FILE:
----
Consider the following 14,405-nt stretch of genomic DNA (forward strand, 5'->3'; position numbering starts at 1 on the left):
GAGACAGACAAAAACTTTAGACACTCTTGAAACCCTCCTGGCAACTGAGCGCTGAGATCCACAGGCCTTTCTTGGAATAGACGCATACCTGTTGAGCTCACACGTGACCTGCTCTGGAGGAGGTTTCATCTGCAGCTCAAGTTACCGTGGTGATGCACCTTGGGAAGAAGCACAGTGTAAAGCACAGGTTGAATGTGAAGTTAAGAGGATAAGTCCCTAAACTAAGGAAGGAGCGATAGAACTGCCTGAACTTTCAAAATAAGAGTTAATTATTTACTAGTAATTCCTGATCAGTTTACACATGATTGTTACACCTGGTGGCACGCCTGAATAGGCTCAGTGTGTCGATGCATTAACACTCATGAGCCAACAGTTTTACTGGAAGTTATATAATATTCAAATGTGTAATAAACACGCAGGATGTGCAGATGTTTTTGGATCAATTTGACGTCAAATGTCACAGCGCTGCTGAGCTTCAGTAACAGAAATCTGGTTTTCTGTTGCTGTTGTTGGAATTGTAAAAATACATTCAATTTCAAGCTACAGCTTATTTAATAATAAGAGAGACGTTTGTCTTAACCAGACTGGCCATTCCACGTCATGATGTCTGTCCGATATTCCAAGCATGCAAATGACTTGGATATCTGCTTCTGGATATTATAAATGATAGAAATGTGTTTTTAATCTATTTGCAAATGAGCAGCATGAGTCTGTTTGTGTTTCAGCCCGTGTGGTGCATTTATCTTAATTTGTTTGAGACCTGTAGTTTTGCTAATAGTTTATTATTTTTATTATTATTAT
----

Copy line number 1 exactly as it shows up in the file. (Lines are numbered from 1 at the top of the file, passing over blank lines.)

Consider the following 14,405-nt stretch of genomic DNA (forward strand, 5'->3'; position numbering starts at 1 on the left):